Great Explorations Revisited: The 2007 Flyby of Jupiter by New Horizons Spacecraft

Jan 27, 2020
February 28, 2022

On discoveries alone, the flyby of NASA‘s New Horizons past Jupiter on February 28, 2007, was a successful mission in its own right. While the Pluto-bound spacecraft was zooming past the giant planet for a gravity boost toward its main targets in the distant reaches of the solar system, and testing out its science instruments just a year after launch, New Horizons revealed the Jovian system in ways never seen before.

New Horizons was actually the eighth spacecraft to visit Jupiter. But its path past the giant planet – along with a sophisticated instrument payload and some great timing -- allowed it to explore exciting new details of the Jupiter system: lightning near the planet's poles; the life cycle of fresh ammonia clouds; boulder-size clumps racing through the planet's faint rings; a developing storm tagged the Little Red Spot; the structure inside volcanic eruptions on the moon Io; and charged-particle clumps traversing the length of Jupiter's magnetic tail that New Horizons was the first to reconnoiter.

In the 15 years since that flyby, results from New Horizons’ Jupiter exploration have appeared in dozens of research papers and widespread conference presentations -- starting with a special issue of the prestigious journal Science in October 2007.

The technology onboard the New Horizons spacecraft also evolved into a new series of remote-exploration tools. Next-gen versions of the Alice ultraviolet spectrometer, which probed Jupiter’s atmosphere for data on cloud structure and composition, are set to return to the solar system’s largest planet on NASA’s Europa Clipper and the European Space Agency’s Jupiter Icy moons Explorer (JUICE) missions. NASA’s Lucy asteroid mission is carrying a new version of the Ralph color imager, and new instruments based on Long Range Reconnaissance Imager (LORRI), the telescopic camera that spied Io’s Tvashtar volcano in mid-eruption, among other amazing sights, are flying on Lucy as well as NASA’s Double Asteroid Redirection Test (DART) mission.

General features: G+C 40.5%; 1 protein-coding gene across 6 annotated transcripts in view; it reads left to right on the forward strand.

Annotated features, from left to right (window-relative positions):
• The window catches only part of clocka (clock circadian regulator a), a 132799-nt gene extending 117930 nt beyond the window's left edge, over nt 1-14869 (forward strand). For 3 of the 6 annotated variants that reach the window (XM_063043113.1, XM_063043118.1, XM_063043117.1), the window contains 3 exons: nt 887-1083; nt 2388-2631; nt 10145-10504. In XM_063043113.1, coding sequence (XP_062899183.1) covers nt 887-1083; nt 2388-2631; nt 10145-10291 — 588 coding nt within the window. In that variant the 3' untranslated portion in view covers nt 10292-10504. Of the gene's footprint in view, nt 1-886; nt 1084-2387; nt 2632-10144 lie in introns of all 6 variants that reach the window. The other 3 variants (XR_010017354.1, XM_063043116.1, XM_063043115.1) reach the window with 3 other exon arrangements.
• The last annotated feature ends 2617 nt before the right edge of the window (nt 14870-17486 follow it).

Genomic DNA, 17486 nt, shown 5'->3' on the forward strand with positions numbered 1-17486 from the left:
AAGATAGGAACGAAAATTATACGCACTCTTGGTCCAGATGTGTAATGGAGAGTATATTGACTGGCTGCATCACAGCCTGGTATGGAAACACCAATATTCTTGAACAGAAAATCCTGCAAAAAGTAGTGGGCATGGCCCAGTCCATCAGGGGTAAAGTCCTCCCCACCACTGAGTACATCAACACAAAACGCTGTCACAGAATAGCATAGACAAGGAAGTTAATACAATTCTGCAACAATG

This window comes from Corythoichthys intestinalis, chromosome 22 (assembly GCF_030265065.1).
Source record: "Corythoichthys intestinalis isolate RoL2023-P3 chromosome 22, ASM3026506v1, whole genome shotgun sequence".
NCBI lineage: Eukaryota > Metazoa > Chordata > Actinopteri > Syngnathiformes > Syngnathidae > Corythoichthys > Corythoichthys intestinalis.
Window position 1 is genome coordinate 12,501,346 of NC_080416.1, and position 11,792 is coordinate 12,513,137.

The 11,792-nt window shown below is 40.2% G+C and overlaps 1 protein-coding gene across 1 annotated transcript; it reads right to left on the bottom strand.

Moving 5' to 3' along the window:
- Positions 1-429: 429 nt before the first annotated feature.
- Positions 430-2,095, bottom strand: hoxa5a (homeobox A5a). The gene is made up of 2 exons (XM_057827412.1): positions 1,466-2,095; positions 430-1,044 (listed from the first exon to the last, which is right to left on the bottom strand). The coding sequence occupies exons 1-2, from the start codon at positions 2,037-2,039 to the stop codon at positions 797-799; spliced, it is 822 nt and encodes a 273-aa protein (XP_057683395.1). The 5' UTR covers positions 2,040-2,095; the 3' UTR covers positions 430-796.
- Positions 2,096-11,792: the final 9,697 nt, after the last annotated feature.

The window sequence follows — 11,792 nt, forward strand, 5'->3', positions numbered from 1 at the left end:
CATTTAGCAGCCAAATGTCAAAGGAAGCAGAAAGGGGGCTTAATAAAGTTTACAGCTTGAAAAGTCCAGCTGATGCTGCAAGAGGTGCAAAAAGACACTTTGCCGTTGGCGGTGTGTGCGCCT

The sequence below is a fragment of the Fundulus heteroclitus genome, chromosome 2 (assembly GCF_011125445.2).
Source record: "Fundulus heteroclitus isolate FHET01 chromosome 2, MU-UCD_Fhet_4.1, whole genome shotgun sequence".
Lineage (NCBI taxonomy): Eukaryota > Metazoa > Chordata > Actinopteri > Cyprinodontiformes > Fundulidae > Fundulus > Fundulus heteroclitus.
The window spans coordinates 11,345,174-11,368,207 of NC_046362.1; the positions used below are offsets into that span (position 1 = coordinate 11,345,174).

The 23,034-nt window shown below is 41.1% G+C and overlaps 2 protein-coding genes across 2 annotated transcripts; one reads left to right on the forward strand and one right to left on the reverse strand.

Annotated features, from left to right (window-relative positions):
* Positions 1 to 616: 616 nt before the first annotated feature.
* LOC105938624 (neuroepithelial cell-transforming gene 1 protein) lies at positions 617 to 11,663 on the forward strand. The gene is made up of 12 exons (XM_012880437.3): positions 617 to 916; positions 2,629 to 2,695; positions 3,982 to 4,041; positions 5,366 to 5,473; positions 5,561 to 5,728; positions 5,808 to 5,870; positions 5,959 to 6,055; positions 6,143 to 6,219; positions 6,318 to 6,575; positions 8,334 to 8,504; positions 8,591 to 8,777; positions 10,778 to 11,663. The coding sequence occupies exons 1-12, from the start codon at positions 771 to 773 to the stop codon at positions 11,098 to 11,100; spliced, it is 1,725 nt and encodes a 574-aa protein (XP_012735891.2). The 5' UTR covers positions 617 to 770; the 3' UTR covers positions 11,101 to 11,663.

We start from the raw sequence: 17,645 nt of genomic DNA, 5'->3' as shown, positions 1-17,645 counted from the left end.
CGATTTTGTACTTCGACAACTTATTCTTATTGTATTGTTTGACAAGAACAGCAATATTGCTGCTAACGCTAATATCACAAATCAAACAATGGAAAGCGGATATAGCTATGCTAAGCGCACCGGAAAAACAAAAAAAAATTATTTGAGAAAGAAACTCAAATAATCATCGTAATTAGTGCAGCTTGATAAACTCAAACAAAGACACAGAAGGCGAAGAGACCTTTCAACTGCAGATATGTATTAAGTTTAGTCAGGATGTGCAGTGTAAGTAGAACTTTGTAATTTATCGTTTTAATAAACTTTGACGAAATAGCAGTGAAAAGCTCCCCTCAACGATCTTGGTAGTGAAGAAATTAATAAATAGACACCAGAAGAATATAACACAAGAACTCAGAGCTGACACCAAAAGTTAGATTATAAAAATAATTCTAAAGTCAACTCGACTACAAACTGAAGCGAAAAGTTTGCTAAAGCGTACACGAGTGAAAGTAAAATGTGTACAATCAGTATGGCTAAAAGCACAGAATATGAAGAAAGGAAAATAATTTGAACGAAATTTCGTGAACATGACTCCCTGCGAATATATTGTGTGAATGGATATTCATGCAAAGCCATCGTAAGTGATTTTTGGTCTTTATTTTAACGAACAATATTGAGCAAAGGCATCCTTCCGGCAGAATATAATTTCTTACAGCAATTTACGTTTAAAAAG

“LORRI was optimized for observing the Pluto system, where sunlight is about 45 times fainter than in the Jovian system,” said Hal Weaver, the New Horizons project scientist and LORRI principal investigator from the Johns Hopkins Applied Physics Laboratory. “So we were thrilled to discover that, by keeping exposure times to just a few milliseconds, we could capture beautiful images of Jupiter and its moons without saturating the camera.”

New Horizons Principal Investigator Alan Stern, of the Southwest Research Institute, said the Jupiter flyby far exceeded the mission team’s expectations.

"Not only did the Jupiter encounter prove out our spacecraft and put us on course to explore Pluto in 2015,” he said, “it was a chance for us to take sophisticated instruments to places in the Jovian system where other spacecraft hadn’t gone, to pioneer some of the science that NASA’s Juno mission is now undertaking at Jupiter, and to return important data that added tremendously to our understanding of the solar system's largest planet and its moons, rings and atmosphere."

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New Horizons has truly been a voyage of wonder.